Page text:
And they are still getting robo-calls and robo-texts to their business smartphone, and still dealing with SPAM at the company email. It’s not even solving the spam-and-robocall problem.
The Weakness of the Bots
To solve these problems, you have to understand the fundamental weakness of the bots. They are strongly tied to lists of phone numbers and email addresses.
Robo-call bots simply call a list of every phone number in an area code. The robo-text bots are using the same list.
The telemarketers are buying a list of business phone numbers from a list vendor. They import the list into their telemarketing software, and it places calls to every number on the list.
Email spammers are also buying lists — millions of email addresses at a time. Their software sends email spam to ever address on the list.
Customers Use Websites, Not Lists
They might be searching on Google, seeing your sign while driving past, or asking a friend for a referral. To get in touch with you, they are going to visit your website. And that’s your chance.
Instead of putting your customers into the phone, text and email channels that are clogged with bots, you need to put them in a better channel.
Scheduling Shows Us the Future
The customer clicks a link, it brings up a calendar widget that’s connected to your schedule on Gmail, Outlook365, or some other platform.
The customer can put in their name and contact info, and book an appointment to talk to you. These scheduling widgets send out a calendar invite to the customer, and can insert an online meeting link if appropriate.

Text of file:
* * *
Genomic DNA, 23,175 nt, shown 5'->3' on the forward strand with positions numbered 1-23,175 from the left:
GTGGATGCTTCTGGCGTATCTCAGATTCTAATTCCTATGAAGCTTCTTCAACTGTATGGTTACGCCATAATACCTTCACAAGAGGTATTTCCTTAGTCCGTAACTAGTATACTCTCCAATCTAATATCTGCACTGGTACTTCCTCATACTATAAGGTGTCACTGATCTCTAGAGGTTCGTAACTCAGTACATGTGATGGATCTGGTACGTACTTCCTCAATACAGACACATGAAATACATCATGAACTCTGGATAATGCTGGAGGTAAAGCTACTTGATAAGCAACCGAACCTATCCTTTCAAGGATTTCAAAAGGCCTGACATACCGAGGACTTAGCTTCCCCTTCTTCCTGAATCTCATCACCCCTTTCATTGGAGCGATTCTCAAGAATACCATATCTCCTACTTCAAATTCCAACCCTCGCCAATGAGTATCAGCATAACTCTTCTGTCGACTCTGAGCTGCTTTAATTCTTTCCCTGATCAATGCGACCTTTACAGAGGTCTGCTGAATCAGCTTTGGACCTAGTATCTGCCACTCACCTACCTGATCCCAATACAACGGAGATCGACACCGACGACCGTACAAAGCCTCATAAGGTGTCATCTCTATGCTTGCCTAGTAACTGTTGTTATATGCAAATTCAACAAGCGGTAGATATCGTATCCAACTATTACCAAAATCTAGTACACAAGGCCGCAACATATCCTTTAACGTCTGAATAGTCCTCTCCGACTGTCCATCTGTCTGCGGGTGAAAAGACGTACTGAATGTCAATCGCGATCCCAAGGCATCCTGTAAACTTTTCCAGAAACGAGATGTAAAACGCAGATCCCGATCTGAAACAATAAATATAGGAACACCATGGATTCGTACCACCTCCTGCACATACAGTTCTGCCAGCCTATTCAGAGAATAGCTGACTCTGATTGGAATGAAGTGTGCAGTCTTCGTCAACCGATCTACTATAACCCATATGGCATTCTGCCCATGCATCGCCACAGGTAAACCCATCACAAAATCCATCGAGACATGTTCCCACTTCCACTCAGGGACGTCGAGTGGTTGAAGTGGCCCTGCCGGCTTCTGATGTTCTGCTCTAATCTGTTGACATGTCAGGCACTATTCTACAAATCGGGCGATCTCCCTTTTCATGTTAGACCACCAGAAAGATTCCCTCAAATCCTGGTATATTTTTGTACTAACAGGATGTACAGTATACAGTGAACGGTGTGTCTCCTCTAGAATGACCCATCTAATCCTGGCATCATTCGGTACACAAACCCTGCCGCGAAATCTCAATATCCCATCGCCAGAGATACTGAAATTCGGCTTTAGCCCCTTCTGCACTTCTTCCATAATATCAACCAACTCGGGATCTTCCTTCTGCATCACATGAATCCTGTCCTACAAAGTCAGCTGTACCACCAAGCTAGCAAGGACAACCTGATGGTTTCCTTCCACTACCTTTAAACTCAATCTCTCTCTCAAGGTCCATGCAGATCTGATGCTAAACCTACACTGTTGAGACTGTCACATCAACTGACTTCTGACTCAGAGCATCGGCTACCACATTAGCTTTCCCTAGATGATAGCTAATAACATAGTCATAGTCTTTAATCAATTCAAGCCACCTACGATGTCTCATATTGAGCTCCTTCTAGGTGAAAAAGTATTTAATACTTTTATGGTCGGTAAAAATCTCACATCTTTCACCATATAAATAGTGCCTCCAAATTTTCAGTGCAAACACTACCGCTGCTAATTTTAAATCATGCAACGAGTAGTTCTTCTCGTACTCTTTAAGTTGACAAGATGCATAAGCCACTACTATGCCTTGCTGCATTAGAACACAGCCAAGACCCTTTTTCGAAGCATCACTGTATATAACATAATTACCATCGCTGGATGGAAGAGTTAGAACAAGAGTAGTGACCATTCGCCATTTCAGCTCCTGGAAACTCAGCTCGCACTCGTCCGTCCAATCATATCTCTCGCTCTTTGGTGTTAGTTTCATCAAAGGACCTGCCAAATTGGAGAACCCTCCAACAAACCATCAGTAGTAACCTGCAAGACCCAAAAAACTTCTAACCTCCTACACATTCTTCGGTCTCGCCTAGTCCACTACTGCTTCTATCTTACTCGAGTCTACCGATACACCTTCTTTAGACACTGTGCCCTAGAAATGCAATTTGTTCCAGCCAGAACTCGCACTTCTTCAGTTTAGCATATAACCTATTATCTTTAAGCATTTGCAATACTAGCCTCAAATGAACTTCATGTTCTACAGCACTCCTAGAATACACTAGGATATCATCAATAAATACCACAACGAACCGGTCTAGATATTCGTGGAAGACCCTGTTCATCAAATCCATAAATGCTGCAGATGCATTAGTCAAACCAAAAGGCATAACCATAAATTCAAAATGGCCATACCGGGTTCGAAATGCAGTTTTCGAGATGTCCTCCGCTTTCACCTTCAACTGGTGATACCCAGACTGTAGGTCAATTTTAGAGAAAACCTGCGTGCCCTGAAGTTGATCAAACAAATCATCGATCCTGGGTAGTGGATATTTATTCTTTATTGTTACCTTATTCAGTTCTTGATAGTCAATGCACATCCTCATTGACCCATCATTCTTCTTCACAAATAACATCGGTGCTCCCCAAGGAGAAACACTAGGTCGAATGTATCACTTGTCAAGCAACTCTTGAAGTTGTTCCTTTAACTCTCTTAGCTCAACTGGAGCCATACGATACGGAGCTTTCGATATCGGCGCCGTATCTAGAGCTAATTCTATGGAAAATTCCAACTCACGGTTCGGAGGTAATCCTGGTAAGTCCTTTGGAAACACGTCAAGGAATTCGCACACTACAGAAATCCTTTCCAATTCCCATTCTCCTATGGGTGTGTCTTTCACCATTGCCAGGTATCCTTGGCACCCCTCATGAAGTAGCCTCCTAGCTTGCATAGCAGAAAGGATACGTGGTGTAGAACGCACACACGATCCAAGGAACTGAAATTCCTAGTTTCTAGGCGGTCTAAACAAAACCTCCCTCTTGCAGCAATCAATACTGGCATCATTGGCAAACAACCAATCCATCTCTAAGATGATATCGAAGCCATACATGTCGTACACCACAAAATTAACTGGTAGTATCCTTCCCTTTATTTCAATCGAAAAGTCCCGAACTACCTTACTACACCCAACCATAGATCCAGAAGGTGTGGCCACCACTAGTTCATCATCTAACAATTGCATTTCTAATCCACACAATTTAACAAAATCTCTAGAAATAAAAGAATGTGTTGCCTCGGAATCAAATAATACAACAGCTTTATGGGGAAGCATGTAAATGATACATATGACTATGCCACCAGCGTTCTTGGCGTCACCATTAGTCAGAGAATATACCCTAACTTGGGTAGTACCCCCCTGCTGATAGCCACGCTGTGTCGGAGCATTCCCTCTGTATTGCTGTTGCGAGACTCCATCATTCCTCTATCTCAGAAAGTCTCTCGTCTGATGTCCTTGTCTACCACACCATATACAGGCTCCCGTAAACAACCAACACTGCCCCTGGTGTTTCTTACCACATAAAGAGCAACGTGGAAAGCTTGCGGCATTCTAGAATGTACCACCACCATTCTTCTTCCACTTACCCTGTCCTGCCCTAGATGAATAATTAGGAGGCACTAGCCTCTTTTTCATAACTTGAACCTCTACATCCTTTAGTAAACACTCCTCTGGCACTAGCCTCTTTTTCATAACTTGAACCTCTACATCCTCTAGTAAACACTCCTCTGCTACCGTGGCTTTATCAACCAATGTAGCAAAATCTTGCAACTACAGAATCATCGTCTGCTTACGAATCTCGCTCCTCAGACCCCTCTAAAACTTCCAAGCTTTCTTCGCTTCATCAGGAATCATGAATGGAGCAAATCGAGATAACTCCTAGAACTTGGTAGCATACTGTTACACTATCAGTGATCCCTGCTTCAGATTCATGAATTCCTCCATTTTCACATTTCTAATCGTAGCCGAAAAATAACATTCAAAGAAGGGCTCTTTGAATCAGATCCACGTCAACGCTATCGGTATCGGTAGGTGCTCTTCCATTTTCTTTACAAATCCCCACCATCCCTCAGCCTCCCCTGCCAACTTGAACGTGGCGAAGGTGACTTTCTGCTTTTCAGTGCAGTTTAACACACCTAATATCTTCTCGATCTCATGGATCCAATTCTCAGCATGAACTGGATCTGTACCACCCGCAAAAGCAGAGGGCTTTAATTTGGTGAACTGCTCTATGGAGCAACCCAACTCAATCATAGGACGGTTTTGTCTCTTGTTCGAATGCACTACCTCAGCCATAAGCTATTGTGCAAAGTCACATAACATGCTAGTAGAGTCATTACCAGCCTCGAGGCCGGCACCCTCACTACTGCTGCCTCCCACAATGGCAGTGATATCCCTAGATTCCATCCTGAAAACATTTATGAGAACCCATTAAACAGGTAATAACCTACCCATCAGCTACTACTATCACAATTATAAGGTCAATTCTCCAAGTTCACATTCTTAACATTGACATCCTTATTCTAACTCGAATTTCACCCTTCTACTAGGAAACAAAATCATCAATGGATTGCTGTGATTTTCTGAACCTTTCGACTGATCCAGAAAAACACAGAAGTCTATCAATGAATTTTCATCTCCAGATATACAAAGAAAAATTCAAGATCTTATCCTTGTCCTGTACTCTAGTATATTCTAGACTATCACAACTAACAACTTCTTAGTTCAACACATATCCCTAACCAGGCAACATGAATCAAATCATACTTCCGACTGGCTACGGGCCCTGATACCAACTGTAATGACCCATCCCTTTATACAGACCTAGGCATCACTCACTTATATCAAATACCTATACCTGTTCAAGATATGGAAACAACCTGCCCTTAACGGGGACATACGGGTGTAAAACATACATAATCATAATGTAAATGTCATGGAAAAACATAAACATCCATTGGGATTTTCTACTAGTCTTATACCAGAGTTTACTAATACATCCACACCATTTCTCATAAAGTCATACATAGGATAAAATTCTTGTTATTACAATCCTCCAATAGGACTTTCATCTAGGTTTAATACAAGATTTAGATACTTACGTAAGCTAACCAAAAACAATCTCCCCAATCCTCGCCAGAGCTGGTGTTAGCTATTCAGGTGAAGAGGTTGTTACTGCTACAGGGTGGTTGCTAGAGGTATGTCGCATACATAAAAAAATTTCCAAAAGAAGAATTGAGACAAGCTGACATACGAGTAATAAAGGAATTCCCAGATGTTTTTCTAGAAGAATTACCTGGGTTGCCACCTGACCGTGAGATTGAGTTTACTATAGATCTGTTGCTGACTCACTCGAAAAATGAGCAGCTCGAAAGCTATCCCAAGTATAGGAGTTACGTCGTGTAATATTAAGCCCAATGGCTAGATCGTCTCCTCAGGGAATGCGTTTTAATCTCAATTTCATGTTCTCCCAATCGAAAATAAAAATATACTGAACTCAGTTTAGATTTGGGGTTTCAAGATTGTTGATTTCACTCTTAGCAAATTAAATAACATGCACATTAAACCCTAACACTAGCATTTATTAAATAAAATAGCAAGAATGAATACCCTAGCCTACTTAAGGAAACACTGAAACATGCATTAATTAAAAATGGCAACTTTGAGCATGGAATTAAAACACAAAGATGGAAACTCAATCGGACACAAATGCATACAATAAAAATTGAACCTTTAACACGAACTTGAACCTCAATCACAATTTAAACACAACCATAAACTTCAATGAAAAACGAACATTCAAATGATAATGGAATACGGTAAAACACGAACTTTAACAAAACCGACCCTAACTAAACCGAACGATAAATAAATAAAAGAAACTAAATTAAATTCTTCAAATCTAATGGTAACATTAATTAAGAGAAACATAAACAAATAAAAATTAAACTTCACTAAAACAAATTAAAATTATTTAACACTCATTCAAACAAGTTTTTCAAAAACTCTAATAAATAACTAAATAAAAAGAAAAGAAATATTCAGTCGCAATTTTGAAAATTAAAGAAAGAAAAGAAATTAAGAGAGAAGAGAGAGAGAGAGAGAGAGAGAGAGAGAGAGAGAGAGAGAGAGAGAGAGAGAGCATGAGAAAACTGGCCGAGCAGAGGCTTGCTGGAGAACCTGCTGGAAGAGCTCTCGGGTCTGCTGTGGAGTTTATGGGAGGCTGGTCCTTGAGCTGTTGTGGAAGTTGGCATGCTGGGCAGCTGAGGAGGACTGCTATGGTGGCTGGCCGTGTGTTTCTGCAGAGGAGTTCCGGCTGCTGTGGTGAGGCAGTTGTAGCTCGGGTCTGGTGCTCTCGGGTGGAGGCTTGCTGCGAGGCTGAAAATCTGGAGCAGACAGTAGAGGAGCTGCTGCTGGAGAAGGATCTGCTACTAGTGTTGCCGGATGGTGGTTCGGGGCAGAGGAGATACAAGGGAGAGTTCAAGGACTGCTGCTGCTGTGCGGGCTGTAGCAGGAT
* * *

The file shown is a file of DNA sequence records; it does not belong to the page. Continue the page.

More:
Why does this work so well? The customer is clicking a link on your website. The email, phone and text bots can’t use that link. Neither can the call-center telemarketers — they are staring at their computer screen as the auto-dialer works its way down a list of phone numbers.
Scheduling isn’t perfect, though. Lots of customers don’t show up to the scheduled meeting, because they already talked to a different vendor and made their decision.
More Links — Beyond the Calendar
If links work well for scheduling widgets and online meetings, why can’t we use links for phone, text, and email? Here’s the scenario: you visit the website of a local small business, and click a link on their Contact Page.
Invisible Recaptcha confirms you’re a human, so the link works instantly and takes you to a popup window with buttons for “Call”, “Text”, “Email” or “Video Call”. There’s also a button to schedule an appointment for later.
The buttons really work: you can send an email to the business owner’s real email address or send a text to their real smartphone. If you click “Call” or “Video Call”, your browser fires up a call using the microphone and speakers on your PC or smartphone.
There’s nothing exotic about the technology — the same vendors and API’s that are used for email, text and telephone marketing can be used for customer communications.
Small Businesses Beating the Bots
Small business owners everywhere are waking up to the advantages of a calendar link on their website, so customers can book an in-person meeting or a Zoom call. But that’s only half the battle.
We need new tools for the small business owner that provide a bot-proof link for new customers to call, text or email the business owner instantly. Tools that show the customer their message arrived and wasn’t lost in a spam filter or voicemail box.
With these kinds of tools, the small business owner can hop on a video call with the new customer within minutes, not days. They can show their responsiveness and expertise. They can win the customer, before the customer has a chance to talk to anyone else.